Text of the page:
The thought of writing about this topic, #1 of the “43 Eternal Truths,” has been plaguing me since I decided to do it. No inspiration. No insight. Just confusion, that dull, awful feeling when the gears in your brain keep getting stuck at the same place, over and over. The dilemma was this: I feel that I should agree with the statement, “This is it!” because what it seems to be saying are things like, “This is your life! Be here now! Moments are all we have!” And that’s fine. That’s good. I get it.
But in my heart, I don’t actually agree that this is IT, that this is all we get or have. And I don’t agree with the message that you shouldn’t hold onto things, or project into the future, or care too much about outcomes, or that living in the present is the ultimate goal.
I am a big advocate of mindfulness, of presence, of paying attention.
However, wrestling with these three little words–this is it–has made me realize that I am also an advocate of allowing ourselves to live in the past, present, future, or our own imaginations, to project whatever desires we want onto our lives, to be strongly attached to whatever really, really matters to us, to care as much as we possibly can about whatever we want, knowing of course that none of this guarantees anything. Anything, that is, except a life of deep passion and commitment, self-permission and the chance to let your longing and desire become visible enough, powerful enough, that you cannot help but follow it.
One of my sons announced to me that he had recently “asked someone out.” He reported this while making himself a turkey sandwich at the counter in the kitchen. I had to grab onto the counter for support. “What did you just say?” I asked. “I asked someone out. To the movies. She said ‘No.'” He added some chips to his sandwich, and tried to sidle out of the room. A thousand thoughts went through my head–“Shouldn’t he have asked us first? On what planet is he old enough for this? What mother in her right mind would let her daughter go out with a boy at this age? Would he have paid for her movie ticket? Her snacks? Tried to put his arm around her? Why did she say no? Isn’t he good enough for her??”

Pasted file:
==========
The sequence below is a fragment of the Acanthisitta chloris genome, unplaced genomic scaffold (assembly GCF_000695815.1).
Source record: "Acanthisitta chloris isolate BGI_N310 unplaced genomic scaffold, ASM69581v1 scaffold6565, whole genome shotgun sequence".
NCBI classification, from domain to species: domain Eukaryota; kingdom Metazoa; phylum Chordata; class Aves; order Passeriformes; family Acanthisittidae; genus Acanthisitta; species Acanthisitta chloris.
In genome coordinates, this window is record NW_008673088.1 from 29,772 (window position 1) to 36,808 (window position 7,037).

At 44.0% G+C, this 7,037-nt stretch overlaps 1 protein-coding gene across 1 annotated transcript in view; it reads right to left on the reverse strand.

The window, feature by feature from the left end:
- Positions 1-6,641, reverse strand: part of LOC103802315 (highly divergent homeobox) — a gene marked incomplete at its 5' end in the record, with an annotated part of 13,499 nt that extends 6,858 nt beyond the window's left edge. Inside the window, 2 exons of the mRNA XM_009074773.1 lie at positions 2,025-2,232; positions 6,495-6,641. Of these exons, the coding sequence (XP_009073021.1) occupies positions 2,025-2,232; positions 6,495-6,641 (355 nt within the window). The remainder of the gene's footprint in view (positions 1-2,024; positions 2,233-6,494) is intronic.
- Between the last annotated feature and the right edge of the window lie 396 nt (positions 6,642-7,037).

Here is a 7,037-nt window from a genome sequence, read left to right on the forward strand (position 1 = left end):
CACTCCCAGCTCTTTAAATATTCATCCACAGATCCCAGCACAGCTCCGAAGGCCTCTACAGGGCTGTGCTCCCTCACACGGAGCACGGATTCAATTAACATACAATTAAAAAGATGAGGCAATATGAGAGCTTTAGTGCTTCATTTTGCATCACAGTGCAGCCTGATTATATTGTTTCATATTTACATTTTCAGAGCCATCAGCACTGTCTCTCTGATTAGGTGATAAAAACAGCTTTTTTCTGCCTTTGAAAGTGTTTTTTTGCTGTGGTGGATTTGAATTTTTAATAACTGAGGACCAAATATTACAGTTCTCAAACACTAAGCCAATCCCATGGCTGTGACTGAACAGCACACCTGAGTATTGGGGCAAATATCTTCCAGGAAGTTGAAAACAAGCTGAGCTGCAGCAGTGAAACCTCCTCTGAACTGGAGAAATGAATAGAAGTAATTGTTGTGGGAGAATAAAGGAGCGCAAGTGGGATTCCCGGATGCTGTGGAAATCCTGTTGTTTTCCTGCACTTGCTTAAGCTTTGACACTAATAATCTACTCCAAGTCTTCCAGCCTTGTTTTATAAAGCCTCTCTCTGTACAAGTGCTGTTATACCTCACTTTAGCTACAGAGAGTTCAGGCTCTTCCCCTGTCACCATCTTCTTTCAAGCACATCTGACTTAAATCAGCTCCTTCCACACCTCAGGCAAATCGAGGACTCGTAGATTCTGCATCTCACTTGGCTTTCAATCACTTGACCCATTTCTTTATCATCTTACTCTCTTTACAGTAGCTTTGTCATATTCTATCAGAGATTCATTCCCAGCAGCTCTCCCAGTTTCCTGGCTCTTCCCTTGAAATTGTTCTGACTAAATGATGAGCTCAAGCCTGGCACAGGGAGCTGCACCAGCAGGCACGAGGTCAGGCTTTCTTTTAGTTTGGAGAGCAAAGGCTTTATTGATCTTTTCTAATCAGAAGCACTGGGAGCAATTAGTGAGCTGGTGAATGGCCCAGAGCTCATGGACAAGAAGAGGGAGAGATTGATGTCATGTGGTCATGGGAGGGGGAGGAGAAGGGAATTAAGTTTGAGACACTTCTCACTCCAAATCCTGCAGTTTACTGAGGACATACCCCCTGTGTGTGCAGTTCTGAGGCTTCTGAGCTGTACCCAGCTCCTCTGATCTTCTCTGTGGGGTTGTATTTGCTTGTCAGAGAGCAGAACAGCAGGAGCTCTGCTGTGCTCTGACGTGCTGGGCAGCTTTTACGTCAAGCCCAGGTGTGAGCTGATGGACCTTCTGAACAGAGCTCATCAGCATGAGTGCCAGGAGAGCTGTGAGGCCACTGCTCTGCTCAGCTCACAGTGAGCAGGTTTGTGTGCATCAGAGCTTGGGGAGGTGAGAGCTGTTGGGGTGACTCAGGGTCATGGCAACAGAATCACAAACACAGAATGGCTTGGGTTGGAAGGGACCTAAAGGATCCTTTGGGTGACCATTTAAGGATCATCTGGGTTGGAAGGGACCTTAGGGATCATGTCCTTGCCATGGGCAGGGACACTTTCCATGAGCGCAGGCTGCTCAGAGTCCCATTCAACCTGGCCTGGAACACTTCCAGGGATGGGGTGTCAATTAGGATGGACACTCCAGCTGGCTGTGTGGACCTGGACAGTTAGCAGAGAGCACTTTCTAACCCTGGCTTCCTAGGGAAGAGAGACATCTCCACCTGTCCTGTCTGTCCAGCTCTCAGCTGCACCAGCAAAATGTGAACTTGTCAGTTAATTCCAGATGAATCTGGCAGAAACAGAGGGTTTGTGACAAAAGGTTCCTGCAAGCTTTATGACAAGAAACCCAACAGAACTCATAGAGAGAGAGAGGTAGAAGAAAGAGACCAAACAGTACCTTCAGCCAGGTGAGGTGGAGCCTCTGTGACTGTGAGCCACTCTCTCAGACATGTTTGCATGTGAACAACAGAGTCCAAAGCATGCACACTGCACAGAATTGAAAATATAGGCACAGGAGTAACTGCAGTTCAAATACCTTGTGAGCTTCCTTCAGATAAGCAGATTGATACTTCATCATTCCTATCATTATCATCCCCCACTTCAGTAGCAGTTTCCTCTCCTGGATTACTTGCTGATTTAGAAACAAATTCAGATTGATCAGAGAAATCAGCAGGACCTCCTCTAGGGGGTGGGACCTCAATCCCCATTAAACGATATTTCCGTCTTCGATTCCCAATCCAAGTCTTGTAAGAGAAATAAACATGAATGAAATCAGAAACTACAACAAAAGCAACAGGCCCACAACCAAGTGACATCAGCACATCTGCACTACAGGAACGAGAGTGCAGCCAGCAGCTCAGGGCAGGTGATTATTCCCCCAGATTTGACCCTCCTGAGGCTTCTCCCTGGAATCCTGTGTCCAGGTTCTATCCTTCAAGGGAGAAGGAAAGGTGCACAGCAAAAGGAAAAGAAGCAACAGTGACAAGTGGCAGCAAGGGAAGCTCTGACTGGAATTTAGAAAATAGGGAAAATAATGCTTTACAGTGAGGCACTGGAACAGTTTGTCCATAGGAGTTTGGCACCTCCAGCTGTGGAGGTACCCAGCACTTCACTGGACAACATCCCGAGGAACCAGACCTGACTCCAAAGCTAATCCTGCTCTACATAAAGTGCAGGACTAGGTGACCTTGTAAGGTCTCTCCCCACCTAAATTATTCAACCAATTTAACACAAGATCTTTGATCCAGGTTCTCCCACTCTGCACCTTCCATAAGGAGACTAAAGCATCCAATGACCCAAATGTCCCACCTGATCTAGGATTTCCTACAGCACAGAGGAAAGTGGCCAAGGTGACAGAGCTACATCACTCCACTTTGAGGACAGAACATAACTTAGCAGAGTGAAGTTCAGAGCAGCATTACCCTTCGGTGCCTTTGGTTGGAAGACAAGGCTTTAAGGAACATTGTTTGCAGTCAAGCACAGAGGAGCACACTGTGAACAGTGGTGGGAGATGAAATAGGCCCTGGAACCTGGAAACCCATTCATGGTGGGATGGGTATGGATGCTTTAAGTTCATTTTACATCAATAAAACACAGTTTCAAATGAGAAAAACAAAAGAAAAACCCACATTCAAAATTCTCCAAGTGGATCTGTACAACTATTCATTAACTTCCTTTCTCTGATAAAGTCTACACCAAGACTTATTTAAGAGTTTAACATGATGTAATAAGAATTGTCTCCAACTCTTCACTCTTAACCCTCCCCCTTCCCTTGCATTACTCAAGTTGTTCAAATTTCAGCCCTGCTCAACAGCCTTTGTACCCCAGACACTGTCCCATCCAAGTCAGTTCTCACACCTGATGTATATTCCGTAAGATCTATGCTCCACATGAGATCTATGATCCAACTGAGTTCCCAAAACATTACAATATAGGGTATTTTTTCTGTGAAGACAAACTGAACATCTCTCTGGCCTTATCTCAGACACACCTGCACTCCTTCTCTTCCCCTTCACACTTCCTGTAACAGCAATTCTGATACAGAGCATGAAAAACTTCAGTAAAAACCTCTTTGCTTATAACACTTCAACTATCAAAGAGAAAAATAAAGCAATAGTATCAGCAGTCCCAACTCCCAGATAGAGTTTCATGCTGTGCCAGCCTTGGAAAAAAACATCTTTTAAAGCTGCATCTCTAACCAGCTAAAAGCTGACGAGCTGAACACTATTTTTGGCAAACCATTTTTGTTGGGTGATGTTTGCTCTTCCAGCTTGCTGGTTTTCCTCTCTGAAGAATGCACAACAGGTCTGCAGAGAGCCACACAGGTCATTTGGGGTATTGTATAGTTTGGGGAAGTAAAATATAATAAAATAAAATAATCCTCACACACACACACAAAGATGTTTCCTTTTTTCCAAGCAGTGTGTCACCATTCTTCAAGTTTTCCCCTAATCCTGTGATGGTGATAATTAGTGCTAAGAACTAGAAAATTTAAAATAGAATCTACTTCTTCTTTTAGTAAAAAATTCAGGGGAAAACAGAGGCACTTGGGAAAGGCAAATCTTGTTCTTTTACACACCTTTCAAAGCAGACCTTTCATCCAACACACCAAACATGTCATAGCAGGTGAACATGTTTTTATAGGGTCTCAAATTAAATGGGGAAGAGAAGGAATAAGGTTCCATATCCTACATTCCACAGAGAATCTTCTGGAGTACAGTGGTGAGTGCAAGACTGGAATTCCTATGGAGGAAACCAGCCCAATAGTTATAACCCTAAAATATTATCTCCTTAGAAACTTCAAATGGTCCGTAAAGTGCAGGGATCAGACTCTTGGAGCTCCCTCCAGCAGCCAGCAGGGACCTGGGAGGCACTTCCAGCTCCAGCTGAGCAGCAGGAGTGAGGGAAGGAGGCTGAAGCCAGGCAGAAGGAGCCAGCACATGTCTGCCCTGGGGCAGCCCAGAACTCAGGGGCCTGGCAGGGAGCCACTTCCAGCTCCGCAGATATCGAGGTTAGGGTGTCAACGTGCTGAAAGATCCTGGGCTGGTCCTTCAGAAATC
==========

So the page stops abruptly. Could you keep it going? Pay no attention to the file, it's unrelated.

I am not prepared to have this experience, nor any of the experiences related to this experience. But apparently he is. “Well, so what’s your plan?” I asked him before he could get away, knowing that he would have one, and that it would be better to hear it sooner rather than later. He set his plate down. “My plan is to ask her again at the end of the school year, and then if she says no again, I’m going to ask her why.” “I’m proud of you for having the courage to ask her,” I said. “That’s what I thought, too,” he said, picked up his plate, and walked away.
I am not prepared to have this experience, but will be having it anyway. So what does it have to do with the topic of “this is it?” Two things. The first is that when you have kids, your life is all about the outcome–how are they going to turn out? Are you doing a good enough job with them? Are they going to be be prepared to live as functional and decent people in the world? You are constantly focused on the future, which is absolutely appropriate because that is your JOB. You are growing someone up.